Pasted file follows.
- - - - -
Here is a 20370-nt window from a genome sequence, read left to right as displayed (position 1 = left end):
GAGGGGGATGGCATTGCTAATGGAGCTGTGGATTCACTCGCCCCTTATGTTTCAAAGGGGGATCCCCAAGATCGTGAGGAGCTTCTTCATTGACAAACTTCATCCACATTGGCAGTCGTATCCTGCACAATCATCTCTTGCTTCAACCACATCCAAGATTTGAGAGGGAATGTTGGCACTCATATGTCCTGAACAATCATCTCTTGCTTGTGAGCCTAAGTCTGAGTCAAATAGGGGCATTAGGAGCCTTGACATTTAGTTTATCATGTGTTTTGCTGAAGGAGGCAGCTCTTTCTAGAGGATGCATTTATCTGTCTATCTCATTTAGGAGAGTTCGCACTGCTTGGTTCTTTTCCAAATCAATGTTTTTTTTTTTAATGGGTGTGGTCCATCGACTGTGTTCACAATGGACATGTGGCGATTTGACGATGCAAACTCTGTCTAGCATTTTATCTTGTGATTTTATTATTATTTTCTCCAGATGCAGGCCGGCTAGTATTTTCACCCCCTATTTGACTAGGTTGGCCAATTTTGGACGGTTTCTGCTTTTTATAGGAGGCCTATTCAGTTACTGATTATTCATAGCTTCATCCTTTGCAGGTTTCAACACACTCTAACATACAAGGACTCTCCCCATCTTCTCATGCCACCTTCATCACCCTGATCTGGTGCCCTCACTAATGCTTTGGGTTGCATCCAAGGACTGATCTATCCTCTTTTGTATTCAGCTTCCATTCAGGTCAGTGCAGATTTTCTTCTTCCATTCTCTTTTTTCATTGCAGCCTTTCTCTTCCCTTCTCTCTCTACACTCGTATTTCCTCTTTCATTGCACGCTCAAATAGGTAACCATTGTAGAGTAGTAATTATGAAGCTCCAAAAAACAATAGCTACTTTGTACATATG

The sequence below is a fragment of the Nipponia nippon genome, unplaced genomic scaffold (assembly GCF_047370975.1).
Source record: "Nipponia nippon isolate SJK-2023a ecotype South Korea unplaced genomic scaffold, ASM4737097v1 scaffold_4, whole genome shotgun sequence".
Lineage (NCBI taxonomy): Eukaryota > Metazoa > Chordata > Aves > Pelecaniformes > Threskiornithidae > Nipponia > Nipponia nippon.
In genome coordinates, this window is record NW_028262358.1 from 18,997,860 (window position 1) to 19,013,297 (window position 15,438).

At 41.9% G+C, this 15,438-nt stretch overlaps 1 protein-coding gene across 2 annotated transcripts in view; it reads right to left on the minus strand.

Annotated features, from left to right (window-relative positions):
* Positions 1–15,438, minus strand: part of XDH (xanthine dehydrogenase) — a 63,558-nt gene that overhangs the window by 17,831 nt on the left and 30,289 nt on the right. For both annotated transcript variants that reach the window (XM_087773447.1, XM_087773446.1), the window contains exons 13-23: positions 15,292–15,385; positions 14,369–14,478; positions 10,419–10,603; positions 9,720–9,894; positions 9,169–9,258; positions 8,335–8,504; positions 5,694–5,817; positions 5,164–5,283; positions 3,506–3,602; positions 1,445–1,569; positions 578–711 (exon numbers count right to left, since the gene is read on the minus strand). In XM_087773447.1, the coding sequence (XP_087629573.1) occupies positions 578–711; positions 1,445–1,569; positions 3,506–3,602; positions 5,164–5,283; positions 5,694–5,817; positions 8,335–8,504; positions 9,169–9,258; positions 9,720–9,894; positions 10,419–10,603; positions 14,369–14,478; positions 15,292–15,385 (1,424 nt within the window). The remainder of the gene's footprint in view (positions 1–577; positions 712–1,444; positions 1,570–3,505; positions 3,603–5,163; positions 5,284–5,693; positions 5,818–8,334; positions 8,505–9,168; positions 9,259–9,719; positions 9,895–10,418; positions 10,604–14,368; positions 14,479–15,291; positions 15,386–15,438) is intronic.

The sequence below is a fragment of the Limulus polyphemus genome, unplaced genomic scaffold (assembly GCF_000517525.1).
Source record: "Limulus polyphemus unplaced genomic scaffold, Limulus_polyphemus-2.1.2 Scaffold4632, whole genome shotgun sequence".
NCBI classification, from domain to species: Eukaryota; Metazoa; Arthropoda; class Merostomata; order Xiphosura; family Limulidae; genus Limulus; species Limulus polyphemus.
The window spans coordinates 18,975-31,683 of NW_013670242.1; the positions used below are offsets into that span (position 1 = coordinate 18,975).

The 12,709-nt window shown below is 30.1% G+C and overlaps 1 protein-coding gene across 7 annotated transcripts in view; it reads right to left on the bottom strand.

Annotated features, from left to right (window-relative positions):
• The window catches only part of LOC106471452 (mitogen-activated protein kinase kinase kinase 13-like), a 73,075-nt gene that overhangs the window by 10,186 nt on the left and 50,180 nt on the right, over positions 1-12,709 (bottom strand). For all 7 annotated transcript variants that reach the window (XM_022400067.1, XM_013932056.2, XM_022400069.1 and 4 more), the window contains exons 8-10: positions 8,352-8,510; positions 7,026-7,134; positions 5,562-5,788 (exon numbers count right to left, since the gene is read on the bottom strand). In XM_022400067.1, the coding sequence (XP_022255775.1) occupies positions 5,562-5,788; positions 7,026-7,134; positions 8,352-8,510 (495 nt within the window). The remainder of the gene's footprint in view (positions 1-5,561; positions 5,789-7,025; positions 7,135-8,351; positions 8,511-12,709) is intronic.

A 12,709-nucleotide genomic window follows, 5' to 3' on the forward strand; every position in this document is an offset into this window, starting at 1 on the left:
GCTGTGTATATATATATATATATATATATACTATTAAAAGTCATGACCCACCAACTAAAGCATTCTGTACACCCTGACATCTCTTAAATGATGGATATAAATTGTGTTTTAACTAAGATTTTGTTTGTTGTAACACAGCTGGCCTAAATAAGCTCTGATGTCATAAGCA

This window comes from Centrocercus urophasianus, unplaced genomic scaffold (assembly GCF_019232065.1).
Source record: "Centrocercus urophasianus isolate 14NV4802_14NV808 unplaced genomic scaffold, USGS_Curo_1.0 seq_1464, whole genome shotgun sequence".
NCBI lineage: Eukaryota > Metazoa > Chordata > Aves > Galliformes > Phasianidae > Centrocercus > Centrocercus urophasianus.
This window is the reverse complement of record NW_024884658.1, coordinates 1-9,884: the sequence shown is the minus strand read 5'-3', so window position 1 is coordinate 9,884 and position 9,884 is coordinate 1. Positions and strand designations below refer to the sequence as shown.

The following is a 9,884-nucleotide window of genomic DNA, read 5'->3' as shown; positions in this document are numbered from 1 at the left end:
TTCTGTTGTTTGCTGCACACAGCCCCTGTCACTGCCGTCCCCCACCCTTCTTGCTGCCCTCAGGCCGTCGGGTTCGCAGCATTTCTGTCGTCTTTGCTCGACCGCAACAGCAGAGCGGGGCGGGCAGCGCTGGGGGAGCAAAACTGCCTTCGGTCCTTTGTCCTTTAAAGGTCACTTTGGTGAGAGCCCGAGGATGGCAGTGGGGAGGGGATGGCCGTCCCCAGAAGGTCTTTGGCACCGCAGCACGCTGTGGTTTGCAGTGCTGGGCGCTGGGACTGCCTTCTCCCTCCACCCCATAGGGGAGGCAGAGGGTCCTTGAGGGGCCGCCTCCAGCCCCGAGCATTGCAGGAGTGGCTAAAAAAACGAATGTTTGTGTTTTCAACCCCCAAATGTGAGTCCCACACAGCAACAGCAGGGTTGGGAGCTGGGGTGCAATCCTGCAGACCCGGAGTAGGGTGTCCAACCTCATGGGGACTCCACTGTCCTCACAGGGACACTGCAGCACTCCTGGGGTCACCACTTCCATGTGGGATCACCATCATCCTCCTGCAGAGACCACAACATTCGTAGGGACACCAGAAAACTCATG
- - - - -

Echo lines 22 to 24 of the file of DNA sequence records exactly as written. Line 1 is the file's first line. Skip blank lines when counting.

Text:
This window is the reverse complement of record NW_024884658.1, coordinates 1-9,884: the sequence shown is the minus strand read 5'-3', so window position 1 is coordinate 9,884 and position 9,884 is coordinate 1. Positions and strand designations below refer to the sequence as shown.

The following is a 9,884-nucleotide window of genomic DNA, read 5'->3' as shown; positions in this document are numbered from 1 at the left end:
TTCTGTTGTTTGCTGCACACAGCCCCTGTCACTGCCGTCCCCCACCCTTCTTGCTGCCCTCAGGCCGTCGGGTTCGCAGCATTTCTGTCGTCTTTGCTCGACCGCAACAGCAGAGCGGGGCGGGCAGCGCTGGGGGAGCAAAACTGCCTTCGGTCCTTTGTCCTTTAAAGGTCACTTTGGTGAGAGCCCGAGGATGGCAGTGGGGAGGGGATGGCCGTCCCCAGAAGGTCTTTGGCACCGCAGCACGCTGTGGTTTGCAGTGCTGGGCGCTGGGACTGCCTTCTCCCTCCACCCCATAGGGGAGGCAGAGGGTCCTTGAGGGGCCGCCTCCAGCCCCGAGCATTGCAGGAGTGGCTAAAAAAACGAATGTTTGTGTTTTCAACCCCCAAATGTGAGTCCCACACAGCAACAGCAGGGTTGGGAGCTGGGGTGCAATCCTGCAGACCCGGAGTAGGGTGTCCAACCTCATGGGGACTCCACTGTCCTCACAGGGACACTGCAGCACTCCTGGGGTCACCACTTCCATGTGGGATCACCATCATCCTCCTGCAGAGACCACAACATTCGTAGGGACACCAGAAAACTCATG